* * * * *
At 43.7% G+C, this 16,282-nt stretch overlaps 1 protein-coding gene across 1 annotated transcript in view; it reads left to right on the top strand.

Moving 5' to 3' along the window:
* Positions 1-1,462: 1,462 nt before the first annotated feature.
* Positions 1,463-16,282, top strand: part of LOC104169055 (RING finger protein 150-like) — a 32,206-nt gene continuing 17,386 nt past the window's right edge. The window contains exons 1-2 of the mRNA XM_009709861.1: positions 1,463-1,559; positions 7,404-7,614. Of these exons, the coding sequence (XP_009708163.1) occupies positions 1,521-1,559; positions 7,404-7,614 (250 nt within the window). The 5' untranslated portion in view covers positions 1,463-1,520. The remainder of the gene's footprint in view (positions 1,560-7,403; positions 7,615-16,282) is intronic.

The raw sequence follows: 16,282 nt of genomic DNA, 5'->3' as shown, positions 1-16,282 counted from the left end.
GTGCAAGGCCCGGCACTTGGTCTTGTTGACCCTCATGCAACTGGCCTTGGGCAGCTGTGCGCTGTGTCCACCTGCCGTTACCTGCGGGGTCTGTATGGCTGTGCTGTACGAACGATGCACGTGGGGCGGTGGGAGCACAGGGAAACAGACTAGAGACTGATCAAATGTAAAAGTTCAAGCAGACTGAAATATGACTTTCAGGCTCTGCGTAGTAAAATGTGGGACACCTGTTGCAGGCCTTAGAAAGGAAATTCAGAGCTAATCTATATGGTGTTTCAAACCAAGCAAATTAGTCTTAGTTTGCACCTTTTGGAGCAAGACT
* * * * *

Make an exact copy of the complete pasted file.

At 43.7% G+C, this 16,282-nt stretch overlaps 1 protein-coding gene across 1 annotated transcript in view; it reads left to right on the top strand.

Moving 5' to 3' along the window:
* Positions 1-1,462: 1,462 nt before the first annotated feature.
* Positions 1,463-16,282, top strand: part of LOC104169055 (RING finger protein 150-like) — a 32,206-nt gene continuing 17,386 nt past the window's right edge. The window contains exons 1-2 of the mRNA XM_009709861.1: positions 1,463-1,559; positions 7,404-7,614. Of these exons, the coding sequence (XP_009708163.1) occupies positions 1,521-1,559; positions 7,404-7,614 (250 nt within the window). The 5' untranslated portion in view covers positions 1,463-1,520. The remainder of the gene's footprint in view (positions 1,560-7,403; positions 7,615-16,282) is intronic.

The raw sequence follows: 16,282 nt of genomic DNA, 5'->3' as shown, positions 1-16,282 counted from the left end.
GTGCAAGGCCCGGCACTTGGTCTTGTTGACCCTCATGCAACTGGCCTTGGGCAGCTGTGCGCTGTGTCCACCTGCCGTTACCTGCGGGGTCTGTATGGCTGTGCTGTACGAACGATGCACGTGGGGCGGTGGGAGCACAGGGAAACAGACTAGAGACTGATCAAATGTAAAAGTTCAAGCAGACTGAAATATGACTTTCAGGCTCTGCGTAGTAAAATGTGGGACACCTGTTGCAGGCCTTAGAAAGGAAATTCAGAGCTAATCTATATGGTGTTTCAAACCAAGCAAATTAGTCTTAGTTTGCACCTTTTGGAGCAAGACT